It was a beautiful planet–wild, untouched, clean air, though the oxygen levels were higher. There were so many strange and intriguing plants such as mushrooms that flew off when you picked them and sprouting fern-like plants that uncurl, yet when you touch them they tightly curl up again. And tree-like plants, some taller than anyone ever saw on Earth and the green…greener than a shamrock. This paradise planet was inhabited with small beings, bipedal and humanoid. Their skin pigment was the color of saffron, their hair long and the color of mahogany. It was a new world and we would try to leave it the way we found it. We should have settled for a less than optimal landing site. We soon learned that we should have avoided this planet altogether….
“Hey, watch where you’re stepping, Fox.”
“Why is there cow sh…?”
“There are no cows on this planet, Fox. But there’s all kinds of sentient life and if you don’t watch where you step you could be killing someone.”
“Aw, you’re having me on, Bud. Aren’t you?”
“We just came from the same briefing. Did you not listen at all, Fox?”
“Fox doesn’t like to be told what to do. He made a bad career choice.”
“Hey, Capt Price.”
“Okay, what’s eating you, Sgt. Fox?”
“I’m not feeling up to warfare lately. Could I meet with you real soon to discuss my options?”
As Capt. Lindsey Price headed to her gunship, she wondered what Fox was up to. Sgt. Adam Fox never cried “wolf” and he had an uncanny sense for danger–Lindsey always listened for Fox’s voice over the com when they were airborne. She learned the hard way that there was no other soldier more skilled, observant or clever as Fox.
Fox went to the gunship an hour later (GMT) and found Lindsey asleep in the passenger section, her long legs stretched over two seats and her long, straw-colored hair freed from its usual ponytail….
“Hey, Lindz, wakey, wakey. C’mon Cap. Wake up pilot!.”
Lindsey was savoring the coffee Fox brought her. She wondered why it always tasted better in her gunship. Then again, she would live in the gunship if the Colonel would let her….
“Captain! Did you hear anything I’ve said?”
“Calm down, Fox. Yes, I heard you. You believe the indigenous population here is far more dangerous than previously assessed. Tell me why, Sargent. Is it your prescient mind again?”
“Those mushrooms are sentient. Much of the vegetation is sentient. Those little guys that look a lot like the horse jockeys of Earth’s Nuclear Period, converse with the tree-like plants and the mushrooms. Something is going down, and soon. We need to bug out. They understand our language, Captain. What else can they do?”
Capt. Lindsey Price was running late for her meeting with Col. Jack McCall in the Mess. When she arrived he was all smiles. While they were eating Lindsey quietly told Jack about Fox’s theory and warning, knowing that Jack and many in Command considered Sgt. Fox to be the best and most reliable prescient mind in Fleet.
They began packing up that night. Landing 25,000 troops was a lot easier than packing them up. They worked through the night, finally sending up the big, automated guns and gunships. There still were around six thousand troops on the ground when they were attacked by the horse jockeys. Command was expecting them. Suddenly gunships were raking ordinance all over the enemy, leaving the dead in their wake. The horse jockeys had green blood splattered on their yellow bodies.
Capt. Price headed for the trees. Based on information from several other prescient minds, Command believed that the trees were the brains of the planet’s lifeforms. The Captain led the gunships into the trees. They never had a chance against gunships. The devastation cut a huge swath in the woodlands. Within a few hours soldiers were mopping up, preparing for the last of them to leave. Then they saw it. A magnificent tree creature approached and used the intergalactic sign for surrender. They wanted to talk so the Colonel walked out of the compound to meet the enemy. Fox caught up with him and walked along side.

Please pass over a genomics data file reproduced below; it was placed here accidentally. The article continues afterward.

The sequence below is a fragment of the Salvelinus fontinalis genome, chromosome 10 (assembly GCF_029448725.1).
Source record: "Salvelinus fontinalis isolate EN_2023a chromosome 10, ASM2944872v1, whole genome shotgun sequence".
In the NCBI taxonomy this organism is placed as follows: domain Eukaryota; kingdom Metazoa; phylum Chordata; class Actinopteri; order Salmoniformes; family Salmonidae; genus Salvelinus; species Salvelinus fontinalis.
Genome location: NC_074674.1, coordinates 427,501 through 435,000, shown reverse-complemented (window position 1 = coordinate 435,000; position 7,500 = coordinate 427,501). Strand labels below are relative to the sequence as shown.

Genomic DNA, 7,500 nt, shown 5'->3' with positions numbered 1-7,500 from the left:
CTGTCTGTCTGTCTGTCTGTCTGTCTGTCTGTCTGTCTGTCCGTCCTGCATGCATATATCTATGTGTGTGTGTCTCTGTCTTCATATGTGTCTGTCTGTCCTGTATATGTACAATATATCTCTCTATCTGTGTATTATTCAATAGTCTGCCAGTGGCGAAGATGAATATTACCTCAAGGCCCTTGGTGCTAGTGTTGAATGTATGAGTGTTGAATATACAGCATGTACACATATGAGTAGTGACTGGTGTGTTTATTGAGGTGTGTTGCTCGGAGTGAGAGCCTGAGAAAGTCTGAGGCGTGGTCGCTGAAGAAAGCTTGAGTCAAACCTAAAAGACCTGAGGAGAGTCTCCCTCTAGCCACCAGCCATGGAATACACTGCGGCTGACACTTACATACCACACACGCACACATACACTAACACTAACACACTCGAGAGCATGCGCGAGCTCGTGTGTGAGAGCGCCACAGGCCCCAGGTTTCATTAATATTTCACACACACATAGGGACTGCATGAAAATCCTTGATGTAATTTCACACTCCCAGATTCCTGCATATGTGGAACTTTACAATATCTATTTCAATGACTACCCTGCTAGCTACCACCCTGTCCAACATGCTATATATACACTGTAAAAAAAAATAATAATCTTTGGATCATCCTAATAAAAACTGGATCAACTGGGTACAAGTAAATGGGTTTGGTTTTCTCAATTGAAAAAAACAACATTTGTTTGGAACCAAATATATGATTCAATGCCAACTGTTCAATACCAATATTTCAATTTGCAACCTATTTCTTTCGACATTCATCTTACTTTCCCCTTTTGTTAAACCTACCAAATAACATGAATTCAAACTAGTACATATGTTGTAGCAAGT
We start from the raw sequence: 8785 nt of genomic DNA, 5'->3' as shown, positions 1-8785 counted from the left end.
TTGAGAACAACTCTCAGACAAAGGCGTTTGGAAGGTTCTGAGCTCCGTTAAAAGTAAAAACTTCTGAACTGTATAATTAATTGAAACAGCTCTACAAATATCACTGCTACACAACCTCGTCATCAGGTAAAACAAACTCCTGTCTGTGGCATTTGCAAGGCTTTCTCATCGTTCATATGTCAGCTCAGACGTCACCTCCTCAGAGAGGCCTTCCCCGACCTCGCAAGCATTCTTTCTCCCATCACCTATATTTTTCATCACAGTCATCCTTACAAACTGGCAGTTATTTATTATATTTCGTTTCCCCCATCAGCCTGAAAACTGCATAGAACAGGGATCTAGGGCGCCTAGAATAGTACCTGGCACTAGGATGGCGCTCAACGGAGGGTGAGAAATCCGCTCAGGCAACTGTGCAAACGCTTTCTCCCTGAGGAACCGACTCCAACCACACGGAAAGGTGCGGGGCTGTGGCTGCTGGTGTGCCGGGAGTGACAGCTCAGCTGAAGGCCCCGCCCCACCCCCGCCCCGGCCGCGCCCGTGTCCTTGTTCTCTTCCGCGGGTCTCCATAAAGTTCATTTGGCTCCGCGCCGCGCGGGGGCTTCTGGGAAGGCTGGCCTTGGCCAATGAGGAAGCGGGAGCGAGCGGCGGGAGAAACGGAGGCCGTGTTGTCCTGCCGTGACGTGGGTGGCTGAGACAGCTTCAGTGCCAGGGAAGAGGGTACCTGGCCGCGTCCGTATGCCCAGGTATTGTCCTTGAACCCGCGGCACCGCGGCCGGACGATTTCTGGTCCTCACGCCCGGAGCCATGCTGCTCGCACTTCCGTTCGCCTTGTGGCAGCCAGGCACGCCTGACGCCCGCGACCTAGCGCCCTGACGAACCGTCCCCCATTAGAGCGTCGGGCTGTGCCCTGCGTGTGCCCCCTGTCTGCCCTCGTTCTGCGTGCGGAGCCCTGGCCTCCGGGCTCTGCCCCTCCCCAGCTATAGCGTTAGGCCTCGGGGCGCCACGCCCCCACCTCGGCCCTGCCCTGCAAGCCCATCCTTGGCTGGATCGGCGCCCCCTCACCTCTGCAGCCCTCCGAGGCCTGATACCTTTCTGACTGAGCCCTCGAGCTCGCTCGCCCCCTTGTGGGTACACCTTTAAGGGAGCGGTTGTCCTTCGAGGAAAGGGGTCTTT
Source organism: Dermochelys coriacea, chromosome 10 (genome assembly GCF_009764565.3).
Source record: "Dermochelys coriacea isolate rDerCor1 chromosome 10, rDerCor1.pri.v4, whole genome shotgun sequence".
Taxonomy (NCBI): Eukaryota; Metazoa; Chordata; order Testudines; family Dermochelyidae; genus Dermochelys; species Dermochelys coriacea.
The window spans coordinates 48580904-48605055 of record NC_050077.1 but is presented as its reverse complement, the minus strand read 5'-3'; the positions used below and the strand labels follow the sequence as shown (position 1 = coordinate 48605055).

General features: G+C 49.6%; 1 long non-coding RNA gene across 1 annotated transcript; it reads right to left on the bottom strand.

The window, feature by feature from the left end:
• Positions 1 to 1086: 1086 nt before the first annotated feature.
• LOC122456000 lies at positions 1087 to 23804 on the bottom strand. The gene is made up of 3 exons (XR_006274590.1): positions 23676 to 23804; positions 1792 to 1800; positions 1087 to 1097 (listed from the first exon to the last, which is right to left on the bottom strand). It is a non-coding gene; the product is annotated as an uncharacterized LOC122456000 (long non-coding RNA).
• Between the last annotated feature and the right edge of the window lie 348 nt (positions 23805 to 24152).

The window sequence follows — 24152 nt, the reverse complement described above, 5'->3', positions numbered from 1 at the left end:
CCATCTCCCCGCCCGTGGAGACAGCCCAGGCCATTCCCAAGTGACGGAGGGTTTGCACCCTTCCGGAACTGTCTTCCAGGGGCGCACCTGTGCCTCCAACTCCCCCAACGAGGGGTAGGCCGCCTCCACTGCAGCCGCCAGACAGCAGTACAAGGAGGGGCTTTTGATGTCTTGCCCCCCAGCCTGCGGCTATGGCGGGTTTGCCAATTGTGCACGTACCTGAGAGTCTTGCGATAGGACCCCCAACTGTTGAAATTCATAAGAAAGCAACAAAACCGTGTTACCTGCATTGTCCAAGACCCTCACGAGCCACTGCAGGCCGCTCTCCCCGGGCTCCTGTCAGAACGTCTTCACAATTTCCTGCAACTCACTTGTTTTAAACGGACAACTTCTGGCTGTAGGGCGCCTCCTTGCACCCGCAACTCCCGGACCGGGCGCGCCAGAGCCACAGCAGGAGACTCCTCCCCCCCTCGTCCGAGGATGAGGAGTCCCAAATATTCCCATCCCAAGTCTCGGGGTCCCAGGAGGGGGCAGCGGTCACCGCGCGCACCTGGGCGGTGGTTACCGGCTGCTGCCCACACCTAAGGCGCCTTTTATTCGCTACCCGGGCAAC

And so, it was on that day that all Fleet ships orbiting the planet disappeared in the smallest of moments by what appeared to be an intense, blue light. On the ground, everyone experienced a blue light covering the sky, and Col. Jack McCall and Sgt. Adam Fox both peered up at the tree creature and knew they had been duped. The Colonel yelled at the tree, asking how many ships it destroyed. It spoke to Jack in his head. It told him no ships were destroyed and he explained everything to Jack and only Jack.
Once back at the compound, Jack called a meeting with the remaining pilots and non-coms. Jack explained that the ships orbiting the planet, along with everyone on board, were sent into something akin to null space. They were safe for the time being. The tree creature wanted half of the remaining personnel, equipment, and ships to temporarily stay on the planet. If the conditions were agreed to then the Fleet ships would be released. They must leave the system or those on the planet would perish.
Naturally, they decided to accept the tree creature’s conditions. The decision about who would stay behind was dealt with by a lottery program. Both Lindsey and Fox were selected to stay, though they had no idea what was in store for any of them. Jack knew more than he let on. He thought it was safer that way. There were a few hotheads staying and he didn’t want to give them any reason to blow up half the planet. Jack wanted that privilege himself.
Everyone that could leave, did, but many of them wanted to stay behind. Col. McCall stood by the results of the lottery. After everyone departed and rendezvoused with the Fleet ships, and headed out of the system, Jack, dead tired, laid down with Lindsey in her gunship. It was going to be a long, temporary assignment…probably for the rest of their lives.